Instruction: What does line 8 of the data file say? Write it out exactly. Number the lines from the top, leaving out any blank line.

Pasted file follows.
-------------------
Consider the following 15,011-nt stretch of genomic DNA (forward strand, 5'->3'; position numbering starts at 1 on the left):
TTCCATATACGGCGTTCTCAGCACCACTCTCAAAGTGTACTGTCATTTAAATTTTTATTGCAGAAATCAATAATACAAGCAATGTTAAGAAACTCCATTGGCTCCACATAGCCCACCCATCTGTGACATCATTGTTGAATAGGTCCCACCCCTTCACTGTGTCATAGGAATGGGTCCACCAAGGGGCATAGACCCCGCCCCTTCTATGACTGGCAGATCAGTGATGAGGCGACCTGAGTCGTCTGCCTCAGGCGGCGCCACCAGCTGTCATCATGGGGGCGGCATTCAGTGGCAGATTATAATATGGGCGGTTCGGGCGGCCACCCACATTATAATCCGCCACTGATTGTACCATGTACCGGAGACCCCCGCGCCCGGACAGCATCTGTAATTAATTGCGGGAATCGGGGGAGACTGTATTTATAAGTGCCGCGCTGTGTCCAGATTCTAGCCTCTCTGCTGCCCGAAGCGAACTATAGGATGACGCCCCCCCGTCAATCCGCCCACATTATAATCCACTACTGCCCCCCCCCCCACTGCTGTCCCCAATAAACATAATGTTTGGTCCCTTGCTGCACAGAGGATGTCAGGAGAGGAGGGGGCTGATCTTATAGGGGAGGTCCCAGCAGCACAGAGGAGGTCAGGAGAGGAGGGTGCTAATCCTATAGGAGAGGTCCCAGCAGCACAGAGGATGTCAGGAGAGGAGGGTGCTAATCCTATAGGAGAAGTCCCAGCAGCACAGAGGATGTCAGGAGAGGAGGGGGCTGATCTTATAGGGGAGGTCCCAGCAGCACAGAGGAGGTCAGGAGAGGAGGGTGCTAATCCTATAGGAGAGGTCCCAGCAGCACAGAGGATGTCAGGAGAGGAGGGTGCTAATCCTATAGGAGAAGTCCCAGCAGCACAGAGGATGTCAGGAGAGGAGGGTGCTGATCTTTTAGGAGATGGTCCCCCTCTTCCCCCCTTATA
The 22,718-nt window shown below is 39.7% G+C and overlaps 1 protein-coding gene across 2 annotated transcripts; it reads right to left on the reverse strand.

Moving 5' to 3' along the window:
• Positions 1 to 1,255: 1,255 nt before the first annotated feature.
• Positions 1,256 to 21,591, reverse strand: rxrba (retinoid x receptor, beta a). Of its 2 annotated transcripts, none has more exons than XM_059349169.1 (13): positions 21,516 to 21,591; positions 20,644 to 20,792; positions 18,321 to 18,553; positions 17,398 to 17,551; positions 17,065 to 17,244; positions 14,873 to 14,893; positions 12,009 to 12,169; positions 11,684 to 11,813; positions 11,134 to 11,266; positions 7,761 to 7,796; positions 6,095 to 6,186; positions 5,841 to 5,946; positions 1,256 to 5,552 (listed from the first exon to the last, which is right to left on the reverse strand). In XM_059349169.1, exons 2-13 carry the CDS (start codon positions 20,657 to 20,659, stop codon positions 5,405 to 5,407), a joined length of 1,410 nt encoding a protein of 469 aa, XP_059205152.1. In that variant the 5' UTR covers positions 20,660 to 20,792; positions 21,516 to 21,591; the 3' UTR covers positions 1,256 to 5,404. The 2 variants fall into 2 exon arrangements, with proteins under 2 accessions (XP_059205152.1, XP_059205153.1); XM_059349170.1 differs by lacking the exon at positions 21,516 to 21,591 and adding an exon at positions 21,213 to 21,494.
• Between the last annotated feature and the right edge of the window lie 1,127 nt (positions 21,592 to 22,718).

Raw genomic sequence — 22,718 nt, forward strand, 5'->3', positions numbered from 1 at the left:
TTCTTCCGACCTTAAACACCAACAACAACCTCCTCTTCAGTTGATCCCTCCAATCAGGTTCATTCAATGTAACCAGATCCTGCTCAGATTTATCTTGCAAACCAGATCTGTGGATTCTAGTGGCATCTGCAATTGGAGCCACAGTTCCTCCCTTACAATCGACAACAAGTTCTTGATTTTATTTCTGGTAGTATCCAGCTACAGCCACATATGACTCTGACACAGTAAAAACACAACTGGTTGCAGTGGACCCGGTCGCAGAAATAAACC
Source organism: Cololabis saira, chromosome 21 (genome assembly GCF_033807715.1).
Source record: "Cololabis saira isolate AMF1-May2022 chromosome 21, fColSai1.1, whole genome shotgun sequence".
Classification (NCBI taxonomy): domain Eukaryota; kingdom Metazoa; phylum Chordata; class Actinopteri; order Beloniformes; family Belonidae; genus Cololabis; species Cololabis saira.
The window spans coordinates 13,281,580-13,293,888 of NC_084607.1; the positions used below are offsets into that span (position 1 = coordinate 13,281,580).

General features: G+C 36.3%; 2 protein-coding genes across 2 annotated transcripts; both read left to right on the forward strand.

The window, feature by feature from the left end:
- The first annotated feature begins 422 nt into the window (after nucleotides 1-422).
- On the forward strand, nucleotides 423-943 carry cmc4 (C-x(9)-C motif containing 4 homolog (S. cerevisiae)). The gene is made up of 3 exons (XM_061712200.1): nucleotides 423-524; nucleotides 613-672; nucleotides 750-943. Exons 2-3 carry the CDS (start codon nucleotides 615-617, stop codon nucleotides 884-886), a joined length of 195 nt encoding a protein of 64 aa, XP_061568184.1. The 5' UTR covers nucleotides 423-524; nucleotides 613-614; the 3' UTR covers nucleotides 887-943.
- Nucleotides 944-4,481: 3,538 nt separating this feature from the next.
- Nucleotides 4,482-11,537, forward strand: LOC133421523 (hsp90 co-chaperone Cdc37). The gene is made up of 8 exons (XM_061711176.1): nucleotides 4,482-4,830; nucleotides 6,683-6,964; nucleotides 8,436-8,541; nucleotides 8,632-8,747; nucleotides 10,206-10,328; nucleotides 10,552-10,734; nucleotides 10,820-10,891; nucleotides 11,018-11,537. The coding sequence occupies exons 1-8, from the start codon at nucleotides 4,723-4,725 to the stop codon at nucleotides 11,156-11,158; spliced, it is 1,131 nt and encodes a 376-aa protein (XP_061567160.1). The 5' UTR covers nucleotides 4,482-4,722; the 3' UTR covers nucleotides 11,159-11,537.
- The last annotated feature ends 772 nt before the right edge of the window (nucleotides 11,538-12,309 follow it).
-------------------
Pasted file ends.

Raw genomic sequence — 22,718 nt, forward strand, 5'->3', positions numbered from 1 at the left: